Adam Freedman

Posting a link for those who don’t look over at R> anymore. Let me know if you’d rather I cut and paste.

Celebrating “Free and Independent States” this 4th of July

Bookmark the permalink.

8 Responses to Adam Freedman

  1. DevereauxDevereaux says:

    Thank you. I no longer go to Rico, so this is nice.

    I believe the subject is sort of what we have been talking about here – the ruination of the states and the rise of central authority.

  2. titus says:

    Surely, on the 4th we need to think about how to keep the union together!

    • DevereauxDevereaux says:

      Absolutely. But change the format foisted upon us by the progressives and go back toward individual liberty.

      There is a concomitant responsibility involved which will be harder to see to this narcissistic culture, but I believe it can be done.

    • titus says:

      I think you’re right about the need to show people how individual liberty works–that’s connected both to work, in private life, & to public life, because of individual rights.

      But there is a need for something more–people who learn about individual rights are born into families whose love gives them life & an understanding of what’s good.

      Things have gone so bad that it is going to be difficult to prove to people, in their own communities–wherever they live–that they have some way of getting good things for themselves & helping others. The dignity of work depends on having others with whom to share burdens & gifts. Being an individual human being is not enough…

      This goes to another understanding of politics–which is deeper than making policy or expanding welfare or cutting entitlements & trying to make government solvable. These are, of course, all important things. It would be great if welfare was expanded to whoever needed it, but wherever it was not needed, it was cut. That somehow is not possible–because of partisanship, because of bureaucracy, & for other reasons. You have both people suffering & people committing abuses. But beyond all this is the basic understanding of community that Nanda is talking about–the turn away from policy or partisan opinions to natural associations. You cannot run a nation on those associations–but you cannot have freedom without them. Proving to people that they can work for them is the big thing in the future–that’s the only thing that can take the low classes out of the life of perpetual neediness, both eased & worsened by government–the only way the middle class is going to get its confidence back.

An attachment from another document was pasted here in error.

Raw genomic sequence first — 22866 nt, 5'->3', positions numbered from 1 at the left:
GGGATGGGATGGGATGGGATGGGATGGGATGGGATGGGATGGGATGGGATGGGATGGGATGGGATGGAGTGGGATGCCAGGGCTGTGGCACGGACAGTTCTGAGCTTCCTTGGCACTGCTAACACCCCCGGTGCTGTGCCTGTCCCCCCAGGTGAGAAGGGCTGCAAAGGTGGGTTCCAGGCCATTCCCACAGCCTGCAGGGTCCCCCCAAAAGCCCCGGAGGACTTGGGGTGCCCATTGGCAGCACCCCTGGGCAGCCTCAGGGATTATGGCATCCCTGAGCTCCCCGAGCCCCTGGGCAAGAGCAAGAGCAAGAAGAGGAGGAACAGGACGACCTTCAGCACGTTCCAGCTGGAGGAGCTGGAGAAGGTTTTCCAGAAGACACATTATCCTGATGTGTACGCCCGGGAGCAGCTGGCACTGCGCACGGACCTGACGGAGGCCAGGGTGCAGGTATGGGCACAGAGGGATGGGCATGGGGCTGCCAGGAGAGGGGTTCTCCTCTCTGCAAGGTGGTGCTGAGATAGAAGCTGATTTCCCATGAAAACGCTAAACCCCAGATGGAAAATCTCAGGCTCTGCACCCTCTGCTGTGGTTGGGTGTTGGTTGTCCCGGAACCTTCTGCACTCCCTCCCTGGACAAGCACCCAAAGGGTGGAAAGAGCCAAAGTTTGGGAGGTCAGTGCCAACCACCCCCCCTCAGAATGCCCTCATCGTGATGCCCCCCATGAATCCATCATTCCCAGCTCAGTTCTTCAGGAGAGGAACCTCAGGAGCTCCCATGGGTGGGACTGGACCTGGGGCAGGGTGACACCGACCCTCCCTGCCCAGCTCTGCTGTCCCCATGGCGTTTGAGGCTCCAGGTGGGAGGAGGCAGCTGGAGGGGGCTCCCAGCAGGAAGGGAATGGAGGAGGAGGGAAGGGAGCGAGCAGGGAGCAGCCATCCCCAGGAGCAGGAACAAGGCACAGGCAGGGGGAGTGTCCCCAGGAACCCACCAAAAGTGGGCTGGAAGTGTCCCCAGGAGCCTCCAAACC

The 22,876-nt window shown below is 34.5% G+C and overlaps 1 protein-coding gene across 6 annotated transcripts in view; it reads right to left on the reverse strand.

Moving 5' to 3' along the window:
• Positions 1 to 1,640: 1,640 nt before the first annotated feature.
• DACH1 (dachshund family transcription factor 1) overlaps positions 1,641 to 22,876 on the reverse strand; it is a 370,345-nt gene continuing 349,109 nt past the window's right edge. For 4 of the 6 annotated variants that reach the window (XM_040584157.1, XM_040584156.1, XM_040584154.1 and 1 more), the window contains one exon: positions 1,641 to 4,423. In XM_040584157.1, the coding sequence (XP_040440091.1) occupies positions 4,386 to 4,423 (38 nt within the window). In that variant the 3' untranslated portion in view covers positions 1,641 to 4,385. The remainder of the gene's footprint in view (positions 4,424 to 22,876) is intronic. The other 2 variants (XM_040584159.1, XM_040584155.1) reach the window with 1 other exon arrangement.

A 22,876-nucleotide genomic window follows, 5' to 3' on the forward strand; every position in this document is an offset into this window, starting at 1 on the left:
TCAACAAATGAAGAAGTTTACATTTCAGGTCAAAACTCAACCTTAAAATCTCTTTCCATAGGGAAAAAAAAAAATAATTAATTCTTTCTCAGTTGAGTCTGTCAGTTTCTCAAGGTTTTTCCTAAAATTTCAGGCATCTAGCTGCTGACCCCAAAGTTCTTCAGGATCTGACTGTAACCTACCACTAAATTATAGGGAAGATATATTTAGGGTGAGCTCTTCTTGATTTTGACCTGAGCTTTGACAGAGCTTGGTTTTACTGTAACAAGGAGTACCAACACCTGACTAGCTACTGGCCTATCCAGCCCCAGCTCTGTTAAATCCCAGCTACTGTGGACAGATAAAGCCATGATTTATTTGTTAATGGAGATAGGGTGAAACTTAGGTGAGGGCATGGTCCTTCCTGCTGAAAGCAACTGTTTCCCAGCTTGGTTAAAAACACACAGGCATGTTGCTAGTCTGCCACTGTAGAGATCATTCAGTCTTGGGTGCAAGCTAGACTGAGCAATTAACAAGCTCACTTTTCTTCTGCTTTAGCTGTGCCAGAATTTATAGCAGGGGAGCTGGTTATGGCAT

3. NandaNanda says:

    Bringing forward the notion that responsibilities are concomitant with rights is going to have to be modeled, rather than taught, isn’t it? Subsidiarity comes into play, too; use of the smallest effective unit of organization possible: family, neighborhood, etc.

  4. NandaNanda says:

    Indeed…Thanks for the nudge, M! Working on it now…

  5. DevereauxDevereaux says:

    Titus, I believe you have expressed the basic simplicity AND complexity of freedom. One needs government, yet one cannot trust government. One needs also to have responsibility, not only for oneself but for others. Only when there is a co-operative spirit in a community does it thrive. Too much of Me! Me! Me! will kill any community, no matter how its government is organized. It is, I believe, what the Christian concept of charity aims at.

    There are many things governments must do. These differ with the level of government we speak of. Sometimes it is a question of resources, sometimes one of appropriate exchange. For instance, one does not expect to see the Village of Groton conducting peace treaties with Germany.

    Still, the thread through all this is people. People need to be motivated to care, to worry about others, to look about themselves and not allow government to simply “take” things. It’s how you lose rights.

    Look at the long list of things enumerated in the Declaration. We can accuse our own central government of many of those things now. Problem is, it is us.

Leave a Reply